Jokowi should abandon his grandiose plan to build a new $32 billion capital city in Kalimantan on the island of Borneo. He should instead focus on more mundane but important tasks such as reforming Indonesia’s woefully inadequate tax system, refinancing the strained health and social assistance systems, and ensuring the job creation law is implemented in a way that makes life easier for investors while protecting labor and environmental rights. And he should reverse the moves to undermine the Corruption Eradication Commission while living up to his claims that he welcomes public criticism and feedback.

Although the 2024 elections are still more than two years away, the jockeying to replace Jokowi is already intensifying. The president must move fast to renew his administration, or the political capital he has so skillfully amassed will wither away before he can spend it. That would be damaging for the legacy of a man who rose from obscurity on a wave of such great promise.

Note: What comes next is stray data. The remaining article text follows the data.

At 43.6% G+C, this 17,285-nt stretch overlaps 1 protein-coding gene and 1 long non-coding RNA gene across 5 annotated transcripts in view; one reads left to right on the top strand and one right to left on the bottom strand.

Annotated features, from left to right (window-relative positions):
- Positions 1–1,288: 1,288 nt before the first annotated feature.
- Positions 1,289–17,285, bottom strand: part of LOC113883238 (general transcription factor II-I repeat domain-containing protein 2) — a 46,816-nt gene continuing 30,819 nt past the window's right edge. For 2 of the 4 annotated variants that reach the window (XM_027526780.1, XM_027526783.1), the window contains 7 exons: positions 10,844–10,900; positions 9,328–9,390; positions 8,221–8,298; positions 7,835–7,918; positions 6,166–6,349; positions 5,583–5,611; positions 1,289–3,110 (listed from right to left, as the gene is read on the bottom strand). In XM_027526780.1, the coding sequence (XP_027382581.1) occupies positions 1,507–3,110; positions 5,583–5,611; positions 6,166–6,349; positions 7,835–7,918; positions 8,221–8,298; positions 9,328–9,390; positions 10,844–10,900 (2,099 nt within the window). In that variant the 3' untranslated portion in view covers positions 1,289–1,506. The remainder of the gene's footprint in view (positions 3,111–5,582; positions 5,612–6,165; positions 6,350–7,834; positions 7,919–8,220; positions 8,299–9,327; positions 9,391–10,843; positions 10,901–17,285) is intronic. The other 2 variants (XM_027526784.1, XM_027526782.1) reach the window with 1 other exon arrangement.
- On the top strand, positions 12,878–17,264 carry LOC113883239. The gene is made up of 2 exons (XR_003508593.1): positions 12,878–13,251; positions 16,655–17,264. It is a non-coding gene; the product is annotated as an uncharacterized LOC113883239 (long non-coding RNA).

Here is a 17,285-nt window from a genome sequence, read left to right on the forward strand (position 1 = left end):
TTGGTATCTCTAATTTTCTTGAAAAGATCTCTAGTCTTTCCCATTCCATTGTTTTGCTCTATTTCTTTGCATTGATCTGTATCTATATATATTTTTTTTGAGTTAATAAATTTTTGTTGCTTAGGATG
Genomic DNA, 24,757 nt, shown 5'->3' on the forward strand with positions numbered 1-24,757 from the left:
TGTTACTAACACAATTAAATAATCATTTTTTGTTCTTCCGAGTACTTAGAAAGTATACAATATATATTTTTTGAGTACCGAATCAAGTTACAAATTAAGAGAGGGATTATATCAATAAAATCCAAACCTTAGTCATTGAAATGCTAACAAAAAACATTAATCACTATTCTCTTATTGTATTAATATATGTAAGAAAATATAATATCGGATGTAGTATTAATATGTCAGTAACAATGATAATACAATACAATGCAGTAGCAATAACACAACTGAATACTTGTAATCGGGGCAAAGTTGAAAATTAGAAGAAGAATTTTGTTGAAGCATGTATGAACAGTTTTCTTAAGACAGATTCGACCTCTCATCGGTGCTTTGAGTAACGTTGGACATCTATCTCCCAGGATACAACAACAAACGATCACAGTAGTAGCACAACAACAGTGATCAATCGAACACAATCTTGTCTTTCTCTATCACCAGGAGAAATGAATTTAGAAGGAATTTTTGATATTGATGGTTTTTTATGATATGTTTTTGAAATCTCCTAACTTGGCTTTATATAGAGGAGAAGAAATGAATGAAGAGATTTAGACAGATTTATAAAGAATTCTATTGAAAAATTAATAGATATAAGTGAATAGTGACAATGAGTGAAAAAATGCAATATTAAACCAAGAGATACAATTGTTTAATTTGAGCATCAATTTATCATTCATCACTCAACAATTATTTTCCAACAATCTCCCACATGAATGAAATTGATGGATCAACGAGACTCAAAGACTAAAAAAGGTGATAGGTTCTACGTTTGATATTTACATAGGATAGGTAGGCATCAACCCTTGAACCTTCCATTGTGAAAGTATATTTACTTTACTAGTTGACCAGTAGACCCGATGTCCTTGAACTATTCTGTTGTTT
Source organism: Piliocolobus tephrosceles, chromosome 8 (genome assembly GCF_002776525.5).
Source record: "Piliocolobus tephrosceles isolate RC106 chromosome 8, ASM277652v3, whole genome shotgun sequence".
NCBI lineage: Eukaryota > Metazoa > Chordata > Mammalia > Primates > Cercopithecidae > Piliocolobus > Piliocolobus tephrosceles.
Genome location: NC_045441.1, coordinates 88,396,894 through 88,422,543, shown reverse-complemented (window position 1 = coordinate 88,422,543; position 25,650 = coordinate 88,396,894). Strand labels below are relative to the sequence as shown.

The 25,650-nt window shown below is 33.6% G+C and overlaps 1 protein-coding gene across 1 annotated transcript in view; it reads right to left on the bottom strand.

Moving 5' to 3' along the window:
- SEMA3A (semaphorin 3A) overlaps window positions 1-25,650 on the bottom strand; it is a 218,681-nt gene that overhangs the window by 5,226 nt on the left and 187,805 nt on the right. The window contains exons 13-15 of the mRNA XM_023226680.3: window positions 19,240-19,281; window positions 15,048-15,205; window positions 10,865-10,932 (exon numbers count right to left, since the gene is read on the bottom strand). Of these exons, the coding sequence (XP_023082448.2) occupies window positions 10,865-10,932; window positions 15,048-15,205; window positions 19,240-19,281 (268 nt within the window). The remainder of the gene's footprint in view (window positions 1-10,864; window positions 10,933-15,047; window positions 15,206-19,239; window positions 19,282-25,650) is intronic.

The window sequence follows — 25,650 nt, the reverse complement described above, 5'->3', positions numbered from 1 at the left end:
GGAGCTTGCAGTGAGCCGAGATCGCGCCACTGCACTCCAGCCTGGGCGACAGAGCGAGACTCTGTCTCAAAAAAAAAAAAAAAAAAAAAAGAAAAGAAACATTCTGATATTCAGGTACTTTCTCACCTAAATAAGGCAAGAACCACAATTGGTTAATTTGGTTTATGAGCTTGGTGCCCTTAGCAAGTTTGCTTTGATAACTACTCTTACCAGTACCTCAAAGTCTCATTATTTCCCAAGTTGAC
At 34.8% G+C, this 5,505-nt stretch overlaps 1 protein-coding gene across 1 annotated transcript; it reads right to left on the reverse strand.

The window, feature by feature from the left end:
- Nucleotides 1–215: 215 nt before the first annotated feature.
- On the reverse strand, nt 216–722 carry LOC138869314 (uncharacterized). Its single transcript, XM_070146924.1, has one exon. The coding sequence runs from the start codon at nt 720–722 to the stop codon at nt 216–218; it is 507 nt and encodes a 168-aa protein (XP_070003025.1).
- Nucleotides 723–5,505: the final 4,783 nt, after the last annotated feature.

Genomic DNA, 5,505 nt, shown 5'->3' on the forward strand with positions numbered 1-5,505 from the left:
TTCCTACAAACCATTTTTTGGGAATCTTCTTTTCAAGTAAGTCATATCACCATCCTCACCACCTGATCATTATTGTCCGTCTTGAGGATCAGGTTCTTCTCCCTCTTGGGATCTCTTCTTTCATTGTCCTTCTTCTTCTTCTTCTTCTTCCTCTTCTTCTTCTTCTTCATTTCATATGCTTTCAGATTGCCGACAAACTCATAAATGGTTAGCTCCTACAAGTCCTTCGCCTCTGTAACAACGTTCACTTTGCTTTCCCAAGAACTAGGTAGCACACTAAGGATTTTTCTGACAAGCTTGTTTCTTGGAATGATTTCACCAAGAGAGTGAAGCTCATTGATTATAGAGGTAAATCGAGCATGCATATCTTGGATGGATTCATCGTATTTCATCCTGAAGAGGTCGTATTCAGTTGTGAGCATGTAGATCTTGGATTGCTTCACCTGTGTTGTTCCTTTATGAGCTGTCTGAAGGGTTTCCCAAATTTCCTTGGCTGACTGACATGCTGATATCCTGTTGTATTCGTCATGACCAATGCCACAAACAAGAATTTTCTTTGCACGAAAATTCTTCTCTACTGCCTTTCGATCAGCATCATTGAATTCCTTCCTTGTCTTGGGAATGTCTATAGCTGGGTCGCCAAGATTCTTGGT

More importantly, it would leave Indonesia poorly disposed to tackle the growing challenges it faces in a world that is becoming more competitive and dangerous.

Ben Bland is the director of the Southeast Asia program at the Lowy Institute. He is the author of Man of Contradictions: Joko Widodo and the Struggle to Remake Indonesia and Generation HK: Seeking Identity in China’s Shadow. He previously spent a decade as a correspondent for the Financial Times in Asia, with postings in Jakarta, Hanoi, and Hong Kong.